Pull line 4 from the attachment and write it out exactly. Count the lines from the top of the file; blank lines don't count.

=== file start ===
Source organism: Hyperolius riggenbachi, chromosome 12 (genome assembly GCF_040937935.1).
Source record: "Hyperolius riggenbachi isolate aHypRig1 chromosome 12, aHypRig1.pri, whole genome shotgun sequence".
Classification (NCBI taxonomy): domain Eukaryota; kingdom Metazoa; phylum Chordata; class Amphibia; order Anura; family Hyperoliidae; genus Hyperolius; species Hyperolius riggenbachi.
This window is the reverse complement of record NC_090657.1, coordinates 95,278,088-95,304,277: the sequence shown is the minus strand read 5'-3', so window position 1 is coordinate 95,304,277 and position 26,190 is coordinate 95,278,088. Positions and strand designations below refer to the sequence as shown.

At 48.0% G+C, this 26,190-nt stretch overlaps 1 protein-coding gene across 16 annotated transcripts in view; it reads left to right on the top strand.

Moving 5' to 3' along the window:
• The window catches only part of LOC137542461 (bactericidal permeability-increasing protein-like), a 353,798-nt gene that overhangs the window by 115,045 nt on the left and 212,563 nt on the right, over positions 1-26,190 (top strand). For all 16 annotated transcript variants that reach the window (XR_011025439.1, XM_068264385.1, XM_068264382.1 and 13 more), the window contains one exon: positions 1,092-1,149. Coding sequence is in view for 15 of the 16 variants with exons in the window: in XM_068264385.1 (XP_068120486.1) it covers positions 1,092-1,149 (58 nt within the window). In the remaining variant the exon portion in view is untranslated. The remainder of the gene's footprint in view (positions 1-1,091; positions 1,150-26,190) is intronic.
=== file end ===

This window is the reverse complement of record NC_090657.1, coordinates 95,278,088-95,304,277: the sequence shown is the minus strand read 5'-3', so window position 1 is coordinate 95,304,277 and position 26,190 is coordinate 95,278,088. Positions and strand designations below refer to the sequence as shown.